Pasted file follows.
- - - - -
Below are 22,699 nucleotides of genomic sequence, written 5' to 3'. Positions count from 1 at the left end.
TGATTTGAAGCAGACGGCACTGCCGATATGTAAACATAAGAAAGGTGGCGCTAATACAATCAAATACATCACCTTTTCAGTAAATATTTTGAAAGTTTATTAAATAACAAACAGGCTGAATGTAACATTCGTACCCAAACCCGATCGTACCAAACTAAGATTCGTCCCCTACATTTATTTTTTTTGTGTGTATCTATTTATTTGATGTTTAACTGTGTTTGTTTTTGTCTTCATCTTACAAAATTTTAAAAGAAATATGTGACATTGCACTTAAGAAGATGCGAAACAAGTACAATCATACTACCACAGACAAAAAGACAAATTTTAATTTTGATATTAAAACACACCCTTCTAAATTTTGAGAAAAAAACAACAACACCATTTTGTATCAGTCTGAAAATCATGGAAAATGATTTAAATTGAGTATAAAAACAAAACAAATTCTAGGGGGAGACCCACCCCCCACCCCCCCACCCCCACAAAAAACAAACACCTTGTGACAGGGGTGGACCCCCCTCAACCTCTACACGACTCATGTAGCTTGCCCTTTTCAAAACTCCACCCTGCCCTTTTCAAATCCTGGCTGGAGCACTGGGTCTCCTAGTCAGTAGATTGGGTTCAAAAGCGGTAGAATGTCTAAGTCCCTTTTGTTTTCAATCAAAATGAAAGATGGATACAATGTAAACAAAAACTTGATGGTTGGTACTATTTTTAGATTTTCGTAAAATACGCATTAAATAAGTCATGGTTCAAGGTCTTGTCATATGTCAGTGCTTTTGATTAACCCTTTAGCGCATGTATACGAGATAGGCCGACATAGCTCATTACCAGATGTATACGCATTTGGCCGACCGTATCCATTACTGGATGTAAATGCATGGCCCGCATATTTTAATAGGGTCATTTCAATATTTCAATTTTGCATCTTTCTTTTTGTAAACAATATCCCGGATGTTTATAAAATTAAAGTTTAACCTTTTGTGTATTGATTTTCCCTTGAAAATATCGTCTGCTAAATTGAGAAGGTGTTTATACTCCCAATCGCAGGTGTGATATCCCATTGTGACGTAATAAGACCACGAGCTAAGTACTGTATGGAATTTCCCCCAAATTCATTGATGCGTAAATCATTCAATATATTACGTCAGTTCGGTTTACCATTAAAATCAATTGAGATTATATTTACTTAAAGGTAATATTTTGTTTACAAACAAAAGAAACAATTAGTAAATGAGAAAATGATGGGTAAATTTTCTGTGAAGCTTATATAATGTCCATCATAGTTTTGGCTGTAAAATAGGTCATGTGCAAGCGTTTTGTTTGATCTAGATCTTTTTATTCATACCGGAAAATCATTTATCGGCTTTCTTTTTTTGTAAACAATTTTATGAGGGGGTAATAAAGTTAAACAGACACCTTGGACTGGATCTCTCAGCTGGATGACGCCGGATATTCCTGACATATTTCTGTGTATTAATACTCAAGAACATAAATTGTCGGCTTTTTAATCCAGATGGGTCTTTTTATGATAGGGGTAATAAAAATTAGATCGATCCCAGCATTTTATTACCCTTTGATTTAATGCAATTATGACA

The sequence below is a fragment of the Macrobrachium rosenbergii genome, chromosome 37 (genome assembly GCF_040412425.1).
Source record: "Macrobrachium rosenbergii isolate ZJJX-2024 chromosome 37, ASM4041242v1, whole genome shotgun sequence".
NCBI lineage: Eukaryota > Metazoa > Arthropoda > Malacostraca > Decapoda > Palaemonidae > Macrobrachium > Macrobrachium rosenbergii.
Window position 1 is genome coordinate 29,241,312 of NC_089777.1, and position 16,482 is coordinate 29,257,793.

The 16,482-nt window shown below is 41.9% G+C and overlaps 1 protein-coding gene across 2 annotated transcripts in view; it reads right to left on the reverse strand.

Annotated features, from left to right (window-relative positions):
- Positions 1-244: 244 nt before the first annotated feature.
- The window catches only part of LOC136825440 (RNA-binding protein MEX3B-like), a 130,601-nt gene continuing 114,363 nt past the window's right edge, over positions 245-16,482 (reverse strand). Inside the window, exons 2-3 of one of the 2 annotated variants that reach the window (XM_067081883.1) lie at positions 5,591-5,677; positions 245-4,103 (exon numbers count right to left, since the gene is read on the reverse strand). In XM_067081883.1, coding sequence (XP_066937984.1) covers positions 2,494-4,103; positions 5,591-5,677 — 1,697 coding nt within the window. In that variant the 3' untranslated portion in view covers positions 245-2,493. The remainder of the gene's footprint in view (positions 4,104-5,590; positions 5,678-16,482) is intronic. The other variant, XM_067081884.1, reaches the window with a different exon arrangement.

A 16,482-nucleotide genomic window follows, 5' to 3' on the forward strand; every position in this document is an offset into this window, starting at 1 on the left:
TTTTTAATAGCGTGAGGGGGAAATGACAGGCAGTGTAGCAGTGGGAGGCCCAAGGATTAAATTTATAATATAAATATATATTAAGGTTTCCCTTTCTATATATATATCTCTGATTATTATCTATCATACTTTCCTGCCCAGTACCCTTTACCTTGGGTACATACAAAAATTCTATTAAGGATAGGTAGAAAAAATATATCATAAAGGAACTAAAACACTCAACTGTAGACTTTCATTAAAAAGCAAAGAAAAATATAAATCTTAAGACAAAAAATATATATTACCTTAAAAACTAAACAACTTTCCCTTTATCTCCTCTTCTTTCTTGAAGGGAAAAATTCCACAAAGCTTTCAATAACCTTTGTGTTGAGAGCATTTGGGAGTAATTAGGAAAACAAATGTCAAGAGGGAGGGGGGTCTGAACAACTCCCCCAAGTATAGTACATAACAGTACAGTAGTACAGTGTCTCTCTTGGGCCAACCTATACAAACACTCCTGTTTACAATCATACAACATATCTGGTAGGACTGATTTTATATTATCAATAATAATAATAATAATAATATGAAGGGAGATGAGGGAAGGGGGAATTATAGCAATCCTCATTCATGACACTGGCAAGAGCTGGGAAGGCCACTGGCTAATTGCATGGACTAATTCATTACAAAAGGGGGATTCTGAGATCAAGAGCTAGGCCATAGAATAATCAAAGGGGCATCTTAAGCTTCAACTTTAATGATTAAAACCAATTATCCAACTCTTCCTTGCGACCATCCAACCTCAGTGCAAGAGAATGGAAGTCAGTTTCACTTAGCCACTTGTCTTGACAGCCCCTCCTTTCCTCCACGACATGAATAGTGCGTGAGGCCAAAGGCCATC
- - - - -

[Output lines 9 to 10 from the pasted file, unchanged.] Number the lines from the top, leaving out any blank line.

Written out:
- Positions 1-244: 244 nt before the first annotated feature.
- The window catches only part of LOC136825440 (RNA-binding protein MEX3B-like), a 130,601-nt gene continuing 114,363 nt past the window's right edge, over positions 245-16,482 (reverse strand). Inside the window, exons 2-3 of one of the 2 annotated variants that reach the window (XM_067081883.1) lie at positions 5,591-5,677; positions 245-4,103 (exon numbers count right to left, since the gene is read on the reverse strand). In XM_067081883.1, coding sequence (XP_066937984.1) covers positions 2,494-4,103; positions 5,591-5,677 — 1,697 coding nt within the window. In that variant the 3' untranslated portion in view covers positions 245-2,493. The remainder of the gene's footprint in view (positions 4,104-5,590; positions 5,678-16,482) is intronic. The other variant, XM_067081884.1, reaches the window with a different exon arrangement.